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ariety is the Sp
• Offer at least one fruit, vegetable or juice that
is high in vitamin A every day.
Offer at least one fruit, vegetable or juice
that is high in vitamin C every day.
Offer at least one serving of a high fiber fruit
or vegetable every day.
• Offer a cabbage family vegetable several
times a week, such as cabbage, broccoli,
cauliflower, kohlrabi, bok choy, kale, Swiss
chard, Brussels sprouts, beet or mustard
Set a Good Example
Be a role model for your child.
Eat a variety of fruits and vegetables.
Serve Fruits and Vegetables Raw
I nstead of Cooked
Serve your children raw slices of apples, pears,
carrots, celery, radishes, cucumbers, broccoli or
cauliflower. The crunchy texture is a real hit!
Don’t Mix Foods Such
as Peas and Carrots
Kids like to know what they
are eating. Serve all foods
your child mix
if he or
ILLINOIS STATE LIBRAR
129 00942578 6
e of Life!
^ Think About Color,
Smell and Texture
The wrong smell, color or
texture can turn kids
off to fruits and
strong smells, drab
colors and mushy
Be Sure Smooth Foods
Don’t Have Lumps
Kids are suspicious of those round, bumpy mystery
objects in their mashed potatoes that are supposed
to be smooth!
Offer Dips or Dressings on the Side
Many veggies and fruits taste great with a dip or
dressing on top. Dressings add dash and zip to
fruits and vegetables.
• Serve low-fat or fat-free lemon yogurt
on cantaloupe or honeydew melon.
• Place a bowl of low-fat salad dressing
on the table as a dip for carrot sticks
and green peppers.
• Mix up instant pudding with skim milk and
use it as a dip for fruit and berries.
Offer Old Favorites and
New Foods Together
Encourage your child to taste any new veggies.
Have old favorites around to complete the menu.
If they don’t like the new food the first time,
remove the food and try again in a few weeks.
Add Vegetables to Favorite Foods
• Shred veggies such as zucchini or carrots
into meat loaf or casseroles.
• Use veggies and fruits to make a
Have Fruits and Vegetables
Around and “In Sight”
It’s hard to choose grapes over potato chips if
they aren’t in the house. Studies show that
families that have fruits and vegetables around
will eat more of them!
• Put a few extra fruits and vegetables into
your shopping cart this week.
• Visit the local farmer’s market or grocery.
Let your child pick out some favorites or
• Put a bowl of fruit on the table.
• Keep carrot and celery sticks in a clear
container in the refrigerator.
How Many Vegetables
and Fruits Should
Experts recommend that
children eat five or more
servings of fruits and
vegetables every day.
How Big Is a Serving?
• 1/2 cup cooked beans, cooked
vegetables, chopped fruits, raw
vegetables or berries.
• 1/4 cup dried fruit. That’s the same as
a small box of raisins.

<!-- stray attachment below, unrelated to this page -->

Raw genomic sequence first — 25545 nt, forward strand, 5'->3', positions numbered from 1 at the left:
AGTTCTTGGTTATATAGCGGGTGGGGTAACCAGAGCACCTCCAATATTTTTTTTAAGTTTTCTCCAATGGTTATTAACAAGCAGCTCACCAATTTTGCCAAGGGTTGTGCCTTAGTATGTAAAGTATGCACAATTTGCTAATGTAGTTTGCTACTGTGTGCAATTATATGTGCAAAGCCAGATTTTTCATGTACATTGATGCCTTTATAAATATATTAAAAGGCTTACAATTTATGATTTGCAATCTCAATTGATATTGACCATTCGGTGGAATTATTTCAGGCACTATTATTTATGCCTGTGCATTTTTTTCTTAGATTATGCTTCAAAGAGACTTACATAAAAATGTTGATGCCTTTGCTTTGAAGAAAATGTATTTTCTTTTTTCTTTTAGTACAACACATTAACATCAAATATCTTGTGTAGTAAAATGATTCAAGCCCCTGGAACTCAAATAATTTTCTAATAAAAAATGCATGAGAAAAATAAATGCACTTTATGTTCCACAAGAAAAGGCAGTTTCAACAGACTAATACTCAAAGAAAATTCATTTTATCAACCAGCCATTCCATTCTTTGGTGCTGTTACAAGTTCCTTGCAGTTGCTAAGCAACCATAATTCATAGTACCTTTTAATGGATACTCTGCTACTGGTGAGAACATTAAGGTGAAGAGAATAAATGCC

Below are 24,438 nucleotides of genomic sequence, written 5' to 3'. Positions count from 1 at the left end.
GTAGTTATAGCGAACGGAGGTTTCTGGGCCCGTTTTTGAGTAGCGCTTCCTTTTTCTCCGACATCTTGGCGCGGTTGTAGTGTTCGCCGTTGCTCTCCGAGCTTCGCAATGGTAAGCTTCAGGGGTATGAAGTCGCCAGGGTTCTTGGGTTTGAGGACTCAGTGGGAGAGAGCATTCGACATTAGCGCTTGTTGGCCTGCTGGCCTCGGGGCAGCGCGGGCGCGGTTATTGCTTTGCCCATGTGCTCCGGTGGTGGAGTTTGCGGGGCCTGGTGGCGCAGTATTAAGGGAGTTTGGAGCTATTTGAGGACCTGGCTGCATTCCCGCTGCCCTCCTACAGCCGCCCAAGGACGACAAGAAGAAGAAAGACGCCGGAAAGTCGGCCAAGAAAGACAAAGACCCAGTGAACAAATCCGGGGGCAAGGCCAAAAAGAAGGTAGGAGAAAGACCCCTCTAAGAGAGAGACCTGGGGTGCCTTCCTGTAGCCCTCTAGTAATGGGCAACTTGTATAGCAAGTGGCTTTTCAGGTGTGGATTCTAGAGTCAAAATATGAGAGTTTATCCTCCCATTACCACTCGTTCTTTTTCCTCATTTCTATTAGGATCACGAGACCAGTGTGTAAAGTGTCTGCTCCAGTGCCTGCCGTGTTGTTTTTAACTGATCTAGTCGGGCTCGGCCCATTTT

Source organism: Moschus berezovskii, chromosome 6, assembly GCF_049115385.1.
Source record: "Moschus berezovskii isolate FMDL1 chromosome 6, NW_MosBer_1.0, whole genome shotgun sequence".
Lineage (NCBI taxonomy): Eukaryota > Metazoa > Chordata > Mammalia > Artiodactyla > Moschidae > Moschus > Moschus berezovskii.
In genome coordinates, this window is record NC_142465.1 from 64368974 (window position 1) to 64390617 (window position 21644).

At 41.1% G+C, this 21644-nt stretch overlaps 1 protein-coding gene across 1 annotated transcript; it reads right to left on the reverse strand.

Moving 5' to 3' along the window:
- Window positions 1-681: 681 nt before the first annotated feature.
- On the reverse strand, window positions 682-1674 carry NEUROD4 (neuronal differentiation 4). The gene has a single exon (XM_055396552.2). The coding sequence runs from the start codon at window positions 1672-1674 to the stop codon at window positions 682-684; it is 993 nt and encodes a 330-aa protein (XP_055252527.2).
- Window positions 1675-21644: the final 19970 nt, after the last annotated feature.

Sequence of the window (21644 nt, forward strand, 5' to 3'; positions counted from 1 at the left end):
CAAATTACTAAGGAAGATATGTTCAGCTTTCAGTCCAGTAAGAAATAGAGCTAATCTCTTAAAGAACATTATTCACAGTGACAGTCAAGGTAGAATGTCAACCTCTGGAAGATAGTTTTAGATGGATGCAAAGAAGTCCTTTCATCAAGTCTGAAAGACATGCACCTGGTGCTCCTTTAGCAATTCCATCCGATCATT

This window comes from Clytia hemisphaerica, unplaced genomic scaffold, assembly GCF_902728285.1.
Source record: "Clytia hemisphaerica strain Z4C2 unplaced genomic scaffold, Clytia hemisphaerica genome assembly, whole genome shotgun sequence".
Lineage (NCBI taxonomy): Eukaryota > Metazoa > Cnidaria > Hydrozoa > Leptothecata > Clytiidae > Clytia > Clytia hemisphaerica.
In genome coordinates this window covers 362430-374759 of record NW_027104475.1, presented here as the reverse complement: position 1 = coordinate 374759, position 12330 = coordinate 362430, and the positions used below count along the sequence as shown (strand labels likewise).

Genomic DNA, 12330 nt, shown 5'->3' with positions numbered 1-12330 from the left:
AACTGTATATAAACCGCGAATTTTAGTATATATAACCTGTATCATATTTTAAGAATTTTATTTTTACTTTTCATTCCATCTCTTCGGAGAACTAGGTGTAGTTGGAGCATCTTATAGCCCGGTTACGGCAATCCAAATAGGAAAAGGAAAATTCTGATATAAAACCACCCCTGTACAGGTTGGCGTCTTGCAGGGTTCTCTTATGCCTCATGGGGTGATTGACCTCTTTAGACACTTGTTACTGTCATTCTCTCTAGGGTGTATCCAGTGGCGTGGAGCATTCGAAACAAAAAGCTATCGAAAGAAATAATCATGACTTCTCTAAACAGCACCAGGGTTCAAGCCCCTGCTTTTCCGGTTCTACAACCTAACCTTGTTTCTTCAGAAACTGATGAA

• 3/4 cup (or 6 ounces) of 100 percent
fruit or vegetable juice.
• 1 cup of raw leafy vegetables such as
lettuce or spinach.
• 1 medium piece of fruit, tomato or potato.
Kids Love to Cook!
Let your kids wash, peel and chop the veggies
for recipes the whole family can enjoy. Kids
will gobble up the foods they help fix.
Try this quick-to-fix recipe!
Oven Wedge Fries
Makes 4 servings
2 large potatoes
1 tsp olive or vegetable oil
Preheat oven to 450 F. Scrub potatoes well.
Cut them lengthwise into 6 wedges the size
and shape of dill pickle spears. Dry them on a
paper towel. In a large bowl, toss the potato
spears with olive oil until they are well
covered. Spread potatoes on a baking sheet,
and dust them with paprika or parsley or one
of the Seasoning Variations listed below.
Bake for 20-30 minutes or until fork-tender.
Or, cook them in a wire basket on the grill.
Dried spice mix,
2 cloves of garlic, finely chopped,
Cayenne red pepper or chili powder.
Nutrient analysis per serving : 80 calories
1 g fat, 0 mg cholesterol, 2 mg sodium, 13
percent of calories from fat.
Recipe from: Eater’s Choice: A food Lover’s
Guide to Lower Cholesterol
5 a Day-for Better Health!
For more information
Illinois Department of Human Services
Bureau of Family Nutrition
535 West Jefferson Street, 3 rd Floor
Springfield, IL 62702-5058
(217) 557-3946 (TTY)
Visit our website at:
USDA prohibits discrimination in the administration of its
Brochure adapted from New Hampshire Department of
Health and Human Services.
Programs, activities and employment opportunities in the Illinois
Department of Human Services are open and accessible to any
individual or group without regard to age, sex, race, sexual orientation,
disability, ethnic origin or religion. The department is an equal
opportunity employer and practices affirmative action and reasonable
DHS 4429 (R-11-00*) More Fruits & Vegetables
‘Recycle/discard previous editions.
Printed by Authority of the State of Illinois.